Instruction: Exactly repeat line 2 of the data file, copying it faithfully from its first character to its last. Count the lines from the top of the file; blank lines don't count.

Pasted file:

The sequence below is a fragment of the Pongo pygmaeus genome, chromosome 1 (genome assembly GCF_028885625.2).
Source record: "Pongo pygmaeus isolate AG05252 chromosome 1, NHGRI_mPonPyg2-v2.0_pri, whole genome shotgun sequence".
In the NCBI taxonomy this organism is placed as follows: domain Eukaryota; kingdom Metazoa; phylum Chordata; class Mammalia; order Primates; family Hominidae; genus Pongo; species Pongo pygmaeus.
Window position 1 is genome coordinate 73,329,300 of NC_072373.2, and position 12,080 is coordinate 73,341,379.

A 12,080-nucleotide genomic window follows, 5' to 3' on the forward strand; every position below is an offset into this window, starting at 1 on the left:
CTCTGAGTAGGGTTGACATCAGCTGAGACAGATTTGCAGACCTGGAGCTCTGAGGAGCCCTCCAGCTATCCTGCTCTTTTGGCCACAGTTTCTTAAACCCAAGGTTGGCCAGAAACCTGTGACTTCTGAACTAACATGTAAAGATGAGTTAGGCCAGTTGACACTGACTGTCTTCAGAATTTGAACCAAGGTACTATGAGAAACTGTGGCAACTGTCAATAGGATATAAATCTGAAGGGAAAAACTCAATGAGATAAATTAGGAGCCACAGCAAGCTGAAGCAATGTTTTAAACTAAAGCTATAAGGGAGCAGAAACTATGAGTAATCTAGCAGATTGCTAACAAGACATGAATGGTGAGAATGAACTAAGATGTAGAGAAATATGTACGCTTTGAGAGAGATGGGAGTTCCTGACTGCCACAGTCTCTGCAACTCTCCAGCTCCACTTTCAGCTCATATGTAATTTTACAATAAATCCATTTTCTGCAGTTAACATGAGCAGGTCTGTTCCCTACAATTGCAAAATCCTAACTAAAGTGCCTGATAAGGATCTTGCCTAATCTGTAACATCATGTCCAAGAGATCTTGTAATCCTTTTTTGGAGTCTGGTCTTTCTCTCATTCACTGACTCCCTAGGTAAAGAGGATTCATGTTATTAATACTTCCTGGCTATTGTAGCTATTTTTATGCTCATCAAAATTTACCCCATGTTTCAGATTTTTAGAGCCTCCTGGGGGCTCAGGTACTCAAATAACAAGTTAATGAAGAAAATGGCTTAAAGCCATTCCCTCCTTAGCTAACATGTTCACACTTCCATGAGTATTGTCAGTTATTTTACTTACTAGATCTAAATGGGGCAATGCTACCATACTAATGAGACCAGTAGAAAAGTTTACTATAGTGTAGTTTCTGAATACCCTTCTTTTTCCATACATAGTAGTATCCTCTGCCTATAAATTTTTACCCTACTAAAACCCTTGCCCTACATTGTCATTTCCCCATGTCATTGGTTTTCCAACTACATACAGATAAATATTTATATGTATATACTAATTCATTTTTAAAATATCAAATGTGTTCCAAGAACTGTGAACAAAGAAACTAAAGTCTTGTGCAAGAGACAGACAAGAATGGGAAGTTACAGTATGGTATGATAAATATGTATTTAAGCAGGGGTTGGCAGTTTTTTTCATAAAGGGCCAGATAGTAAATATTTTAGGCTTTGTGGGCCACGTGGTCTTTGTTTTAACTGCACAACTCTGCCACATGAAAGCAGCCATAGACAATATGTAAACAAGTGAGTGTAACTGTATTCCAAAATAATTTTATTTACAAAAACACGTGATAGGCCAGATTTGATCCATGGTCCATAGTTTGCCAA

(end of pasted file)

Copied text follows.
Source record: "Pongo pygmaeus isolate AG05252 chromosome 1, NHGRI_mPonPyg2-v2.0_pri, whole genome shotgun sequence".